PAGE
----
The teenage Temperley formed a band called the Debonairs, in which he played tenor sax. Speaking in 2010, he recalled: “I had a horse and cart and I would go round all the villages during the day, trying to sell meat. Then at night I’d play sax in dance bands!”

When the Debonairs took part in a dance band competition organised by Melody Maker, Temperley’s talent was spotted and he was invited to play with the winning band. At the age of 17, he left Lochgelly for the bright lights of Glasgow where he played at the Piccadilly Club on Sauchiehall Street for 18 months.

During the days, he would augment his earnings by playing snooker. “The guys in Glasgow thought that I was just some country boy from Fife and they would be able to take a few bob off me – but they didn’t know that I had been playing snooker at the Miners’ Welfare for years. The days were quite profitable for me!”

When Tommy Sampson’s band, one of the most popular of the period, came to play at Green’s Playhouse, Temperley went along for an audition and was signed up on the spot. Not yet 20 years old, he moved to London to take the tenor chair in the Sampson band – “the first time I was in a band that was sort of regimented”. He then joined the Harry Parry band, with which he had his first experience of foreign travel, then moved onto Joe Loss’s band, then Jack Parnell’s and Tony Crombie’s (with Annie Ross on vocals) before settling into what turned out to be eight year stint with Humphrey Lyttelton’s band, during which he switched to the baritone sax. “That was the start of my professional career,” he later said. “The rest was incidental.”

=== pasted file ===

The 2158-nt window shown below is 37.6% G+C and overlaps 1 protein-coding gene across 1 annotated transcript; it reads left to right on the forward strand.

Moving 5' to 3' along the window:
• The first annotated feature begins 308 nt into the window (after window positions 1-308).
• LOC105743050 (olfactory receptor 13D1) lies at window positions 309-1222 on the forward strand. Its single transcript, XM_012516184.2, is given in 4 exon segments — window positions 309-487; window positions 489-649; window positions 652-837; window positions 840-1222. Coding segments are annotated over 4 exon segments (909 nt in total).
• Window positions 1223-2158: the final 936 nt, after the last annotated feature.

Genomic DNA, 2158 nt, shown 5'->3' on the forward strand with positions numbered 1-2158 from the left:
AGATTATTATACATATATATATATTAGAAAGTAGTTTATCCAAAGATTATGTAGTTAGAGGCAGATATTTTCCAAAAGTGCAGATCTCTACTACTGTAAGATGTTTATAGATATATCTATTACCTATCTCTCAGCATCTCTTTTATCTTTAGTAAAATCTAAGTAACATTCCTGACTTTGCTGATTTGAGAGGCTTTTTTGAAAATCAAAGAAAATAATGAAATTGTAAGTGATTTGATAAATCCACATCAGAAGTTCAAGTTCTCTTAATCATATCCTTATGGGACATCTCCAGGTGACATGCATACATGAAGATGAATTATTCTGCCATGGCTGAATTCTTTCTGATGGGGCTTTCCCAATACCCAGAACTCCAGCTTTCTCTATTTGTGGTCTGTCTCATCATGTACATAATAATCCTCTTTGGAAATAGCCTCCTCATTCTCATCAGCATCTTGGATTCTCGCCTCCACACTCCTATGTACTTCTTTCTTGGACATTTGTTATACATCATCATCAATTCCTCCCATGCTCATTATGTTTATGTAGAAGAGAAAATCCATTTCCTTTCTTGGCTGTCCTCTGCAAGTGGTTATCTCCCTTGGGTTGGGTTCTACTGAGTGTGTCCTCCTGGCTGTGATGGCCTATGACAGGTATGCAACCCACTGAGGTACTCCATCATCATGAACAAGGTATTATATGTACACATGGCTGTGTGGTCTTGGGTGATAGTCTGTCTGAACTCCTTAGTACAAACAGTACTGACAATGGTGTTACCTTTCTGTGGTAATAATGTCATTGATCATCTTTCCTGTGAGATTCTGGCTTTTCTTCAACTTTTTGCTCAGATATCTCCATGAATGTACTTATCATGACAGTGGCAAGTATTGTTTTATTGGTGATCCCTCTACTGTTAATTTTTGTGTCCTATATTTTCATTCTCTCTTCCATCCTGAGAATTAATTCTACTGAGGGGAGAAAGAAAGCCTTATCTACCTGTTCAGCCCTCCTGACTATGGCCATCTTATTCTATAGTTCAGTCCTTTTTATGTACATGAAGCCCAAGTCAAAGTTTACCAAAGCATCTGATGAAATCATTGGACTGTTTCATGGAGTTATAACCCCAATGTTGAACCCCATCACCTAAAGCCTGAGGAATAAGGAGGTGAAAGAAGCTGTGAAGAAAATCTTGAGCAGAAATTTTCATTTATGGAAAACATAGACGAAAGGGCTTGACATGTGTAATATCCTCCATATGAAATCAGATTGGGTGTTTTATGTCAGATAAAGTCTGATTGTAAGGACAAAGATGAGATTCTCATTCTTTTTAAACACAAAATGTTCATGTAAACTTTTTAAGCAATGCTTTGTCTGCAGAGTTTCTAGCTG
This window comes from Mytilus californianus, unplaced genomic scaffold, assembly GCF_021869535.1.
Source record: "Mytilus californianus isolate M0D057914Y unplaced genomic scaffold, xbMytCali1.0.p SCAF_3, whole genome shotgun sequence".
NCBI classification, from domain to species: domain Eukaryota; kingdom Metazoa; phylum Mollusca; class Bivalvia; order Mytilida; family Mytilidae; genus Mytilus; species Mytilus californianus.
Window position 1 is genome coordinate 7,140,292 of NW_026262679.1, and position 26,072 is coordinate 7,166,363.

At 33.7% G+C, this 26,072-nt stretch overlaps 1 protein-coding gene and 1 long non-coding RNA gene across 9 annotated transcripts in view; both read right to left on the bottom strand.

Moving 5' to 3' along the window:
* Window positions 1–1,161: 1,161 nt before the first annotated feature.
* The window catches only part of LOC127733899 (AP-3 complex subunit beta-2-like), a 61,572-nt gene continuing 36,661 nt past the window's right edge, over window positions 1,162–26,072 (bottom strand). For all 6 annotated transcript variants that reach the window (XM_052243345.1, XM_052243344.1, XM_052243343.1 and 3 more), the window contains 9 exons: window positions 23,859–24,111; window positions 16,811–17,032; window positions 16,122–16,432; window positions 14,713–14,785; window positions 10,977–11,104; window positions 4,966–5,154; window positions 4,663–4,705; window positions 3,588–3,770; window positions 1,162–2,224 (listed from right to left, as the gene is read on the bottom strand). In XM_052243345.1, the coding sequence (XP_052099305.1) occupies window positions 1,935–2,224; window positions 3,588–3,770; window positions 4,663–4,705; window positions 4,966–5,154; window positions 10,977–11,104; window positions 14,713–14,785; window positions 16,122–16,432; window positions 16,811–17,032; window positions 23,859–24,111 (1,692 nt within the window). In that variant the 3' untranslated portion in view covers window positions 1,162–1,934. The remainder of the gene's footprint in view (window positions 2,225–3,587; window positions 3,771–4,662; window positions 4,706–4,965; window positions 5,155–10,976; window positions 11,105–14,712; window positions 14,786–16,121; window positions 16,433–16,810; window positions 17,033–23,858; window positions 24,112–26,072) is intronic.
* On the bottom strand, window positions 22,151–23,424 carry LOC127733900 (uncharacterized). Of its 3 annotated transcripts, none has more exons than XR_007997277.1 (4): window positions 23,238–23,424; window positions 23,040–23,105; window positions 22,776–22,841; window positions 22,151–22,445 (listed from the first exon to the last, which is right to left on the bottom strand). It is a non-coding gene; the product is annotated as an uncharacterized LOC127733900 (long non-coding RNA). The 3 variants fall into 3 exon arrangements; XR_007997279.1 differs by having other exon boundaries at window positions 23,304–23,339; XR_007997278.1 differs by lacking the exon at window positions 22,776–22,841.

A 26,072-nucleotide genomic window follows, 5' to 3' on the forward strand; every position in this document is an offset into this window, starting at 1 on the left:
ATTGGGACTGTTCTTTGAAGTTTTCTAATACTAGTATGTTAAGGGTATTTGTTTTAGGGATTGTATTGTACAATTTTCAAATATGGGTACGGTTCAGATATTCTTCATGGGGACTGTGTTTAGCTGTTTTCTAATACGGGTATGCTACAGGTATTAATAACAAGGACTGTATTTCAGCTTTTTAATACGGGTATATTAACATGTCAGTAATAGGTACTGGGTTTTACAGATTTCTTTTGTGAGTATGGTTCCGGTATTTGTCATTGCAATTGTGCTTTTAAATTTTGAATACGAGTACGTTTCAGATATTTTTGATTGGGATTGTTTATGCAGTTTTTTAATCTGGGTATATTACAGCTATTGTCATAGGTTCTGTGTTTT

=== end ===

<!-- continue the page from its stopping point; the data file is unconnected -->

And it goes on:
With “Humph,” Temperley met many top American musicians – Louis Armstrong, Billie Holiday, Thelonious Monk, Cannonball Adderley, Anita O’Day. “The first time I came across iced tea was when Cannonball Adderley ordered it,” he recalled in 2010. “I thought: ‘what’s that?’!”

Temperley’s first taste of New York, the epicentre of jazz, was with Lyttelton’s band in August 1959. “I arrived wearing a Harris tweed jacket. It was so hot, I’d sit in the bath all day and only go out at night!’ After returning from three weeks in jazz heaven, Temperley was desperate to get back – and in December 1965 he did so, permanently.

After six months without a gig, Temperley was approached by Woody Herman to join his band for a series of one-nighters, but after two years on the road, he had had enough and returned to New York where he freelanced quite contentedly for several years, with a regular gig with the Thad Jones and Mel Lewis Jazz Orchestra every Monday at the famous Village Vanguard club. He met everyone there. “Miles Davis came in two or three times. And Charlie Mingus, André Previn, Bill Evans. People from the Ellington band. Monday night was a big social scene, and some marvellous people came down there.”

In the early 1970s, he worked with Frank Sinatra – an experience he alluded to during An Evening With Joe Temperley, a special duo concert-cum-trip-down-memory-lane he gave with Brian Kellock at the 2010 Edinburgh Jazz Festival. When Kellock interrupted Temperley’s roll call of stars he had met to ask if Sinatra was a nice guy, the audience got a typically frank reply: “The bass player who worked with him for 20 years was leaving the band. As he left, he said to Sinatra ‘I’m off’. And Frank Sinatra replied: ‘I don’t talk to the help.’!”

A change of direction came in October 1974 when the pastor of the Lutheran Church on 54th Street, the church which serves New York’s jazz community, asked Temperley to play at the funeral of Harry Carney, the great baritone saxophonist who had played in Duke Ellington’s band for 45 years.